Dominosteine made Just like Oma

➤ by Oma Gerhild Fulson

Dominosteine made Just like Oma! A German Christmas treat!

Dominosteine, aka domino stones, is that ONE treat I always bought as soon as the Christmas goodies were available at our local German deli. 

BUT, they are quite expensive. AND, I really, really like them. So, this year, I'm making them instead, and that's thanks to Flora, one of our readers, who requested a recipe for this.

Making Dominosteine is a fairly long process. Certainly not one of the quick German Christmas cookie recipes. But, if you really want Domino "stones", and can't buy any, and love to bake, then try these. It'll make quite a few, about 14 dozen. And, it certainly isn't an easy recipe. Make sure you follow it step-by-step.

This recipe is my updated version taken from my really old, falling-apart Das neue große Kochbuch. It has so many pages missing, but it's out of print, so I can't replace it. (edited: I was finally able to find a used one at a German book re-seller ... talk about shipping charges sending it to Canada! But it was worth it ... it's my favorite cookbook!)

This is a German gingerbread-type cookie. It's often called a "layered gingerbread" because the traditional "cookie" has three layers that are covered in chocolate. 

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Helpful Hints:

  • If your cookie sheet is too big, use a crunched "roll" of aluminum foil to shorten the sheet.
  • To make it easier to cut the cake, cut the cake into 4 sections first. Then it will be easier to cut these smaller sections in half horizontally.

Dominosteine Origins

They are actually a fairly "new" German tradition. These little treats were the "inexpensive" pralines created by Herbert Wendler in 1936 in Dresden to add to his more expensive pralines.

This cheaper chocolate included a lebkuchen (gingerbread) layer, a sour cherry or apricot jelly layer, and a marzipan layer. These little squares were then coated with chocolate.

Now, however, they are so in demand that they are among the pricier Christmas treats one can buy.

Now, though, thanks to Flora, this will end up becoming one of my German Christmas traditions because it brings that wonderful gingerbread fragrance throughout the house.


READ this FIRST ...

I received a wonderful tip from one of our Kaffeklatschers (from our private Facebook Group ... do join up to be part of the fun!) ...

Karin Vallo says:

The trick is to freeze the cake part, after you cut the layer and spread the jam, Marzipan and jam again. Leave at room temp for 30 minutes, cut into the little squares and freeze overnight. Hand dip in melted chocolate, only remove 12 at a time from freezer.


Dominosteine made Just like Oma

Dominosteine, aka domino stones, is that ONE treat that most Germans buy. Why? Because the process of making them is quite time-consuming and a bit tricky.

But, if you can't buy them, and you really want them, here's my version of this traditional Christmas treat.

Prep Time

120 minutes

Bake Time

30 minutes

Total Time

150 minutes

Ingredients:

  • 1 cup honey
  • ⅓ cup granulated sugar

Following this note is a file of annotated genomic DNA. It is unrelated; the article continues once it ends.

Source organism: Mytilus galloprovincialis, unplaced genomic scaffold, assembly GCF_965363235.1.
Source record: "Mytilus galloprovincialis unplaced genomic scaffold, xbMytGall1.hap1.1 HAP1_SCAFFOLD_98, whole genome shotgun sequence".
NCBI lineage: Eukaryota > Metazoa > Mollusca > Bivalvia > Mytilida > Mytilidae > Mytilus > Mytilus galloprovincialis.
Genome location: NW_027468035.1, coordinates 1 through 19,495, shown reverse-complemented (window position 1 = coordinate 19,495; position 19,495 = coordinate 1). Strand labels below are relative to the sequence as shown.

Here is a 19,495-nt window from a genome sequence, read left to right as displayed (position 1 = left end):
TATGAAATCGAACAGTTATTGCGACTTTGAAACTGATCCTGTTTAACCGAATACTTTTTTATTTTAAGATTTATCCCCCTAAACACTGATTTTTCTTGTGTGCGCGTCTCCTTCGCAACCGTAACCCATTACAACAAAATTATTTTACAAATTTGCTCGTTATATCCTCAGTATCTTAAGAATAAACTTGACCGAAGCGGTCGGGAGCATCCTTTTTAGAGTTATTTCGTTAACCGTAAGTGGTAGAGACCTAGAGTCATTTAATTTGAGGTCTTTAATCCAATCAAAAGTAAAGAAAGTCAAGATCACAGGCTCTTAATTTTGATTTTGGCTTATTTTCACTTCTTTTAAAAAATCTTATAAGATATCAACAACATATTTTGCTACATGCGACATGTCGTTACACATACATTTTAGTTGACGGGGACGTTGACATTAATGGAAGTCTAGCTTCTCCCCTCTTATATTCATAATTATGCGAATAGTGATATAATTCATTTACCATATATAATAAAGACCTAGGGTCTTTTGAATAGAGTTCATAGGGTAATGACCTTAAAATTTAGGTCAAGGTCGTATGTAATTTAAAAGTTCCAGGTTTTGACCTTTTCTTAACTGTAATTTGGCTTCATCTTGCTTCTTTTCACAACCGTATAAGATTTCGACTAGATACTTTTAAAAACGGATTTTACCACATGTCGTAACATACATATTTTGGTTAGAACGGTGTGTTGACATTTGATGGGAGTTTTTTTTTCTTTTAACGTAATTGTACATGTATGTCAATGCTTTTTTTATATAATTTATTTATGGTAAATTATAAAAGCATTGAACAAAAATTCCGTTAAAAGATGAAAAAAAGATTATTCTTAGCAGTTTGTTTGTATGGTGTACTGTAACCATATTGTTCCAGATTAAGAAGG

• 7 tbsp butter
  • 3 cups flour, all-purpose
  • 1 tsp Lebkuchen spice or pumpkin pie spice
  • 3 tbsp cocoa
  • 3 tsp baking powder
  • 2 eggs
  • 2 tbsp rum
  • ¼ lb marzipan
  • ⅓ cup powdered sugar
  • 1 tbsp rosewater or 1 tsp almond extract
  • about 1 cup apricot jelly or orange marmalade
  • 3½ ounces chocolate (dark or milk)
  • 1 cup powdered sugar
  • 4 - 5 tbsp milk or water
  • 1 tbsp butter

Instructions:

  1. Preheat oven to 360°F. Grease rimmed cookie sheet (about 14" x 17")
  2. Heat honey, sugar, and butter in a saucepan until sugar and butter are melted, stirring constantly. Let cool.
  3. Mix flour, spice, cocoa, and baking powder together and set aside.
  4. In a large mixing bowl, beat together the eggs with the rum. Add the cooled honey mixture. and mix. Slowly add in flour mixture and mix until smooth.
  5. Spread dough onto cookie sheet, approximately ½-inch thick. Smooth top.
  6. Bake for 20 - 30 minutes, or until wooden toothpick inserted in center of cake comes out clean.
  7. Let cool.

Assembly:

  1. Knead marzipan with ⅓ cup powdered sugar and rosewater or almond extract. If too soft, add a bit more powdered sugar.
  2. Roll out marzipan mixture between two layers of plastic wrap until it is the size of the cake.
  3. Cut the cake horizontally to make two layers. See hints below.
  4. Brush bottom layer with jelly or marmalade.
  5. Cover with marzipan.
  6. Brush jelly or marmalade over marzipan layer.
  7. Cover with top cake layer.
  8. Cut into 1-inch (approx.) squares.
  9. In a double-boiler, melt chocolate and mix with 1 cup powdered sugar, water or milk, and butter.
  10. Dip "Dominosteine" in chocolate and let set on cookie rack until chocolate has hardened.
  11. These dominos taste best after sitting several days in a well sealed container.

Notes/Hints:

  • Try this trick from Karin: The trick is to freeze the cake part, after you cut the layer and spread the jam, Marzipan and jam again. Leave at room temp for 30 minutes, cut into the little squares and freeze overnight. Hand dip in melted chocolate, only remove 12 at a time from freezer.
  • To make it easier to cut the cake, cut the cake into 4 sections first. Then it will be easier to cut these smaller sections in half horizontally.

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Unless otherwise noted recipe, images and content © Just like Oma | www.quick-german-recipes.com

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Proverbs 15:16 (NLT)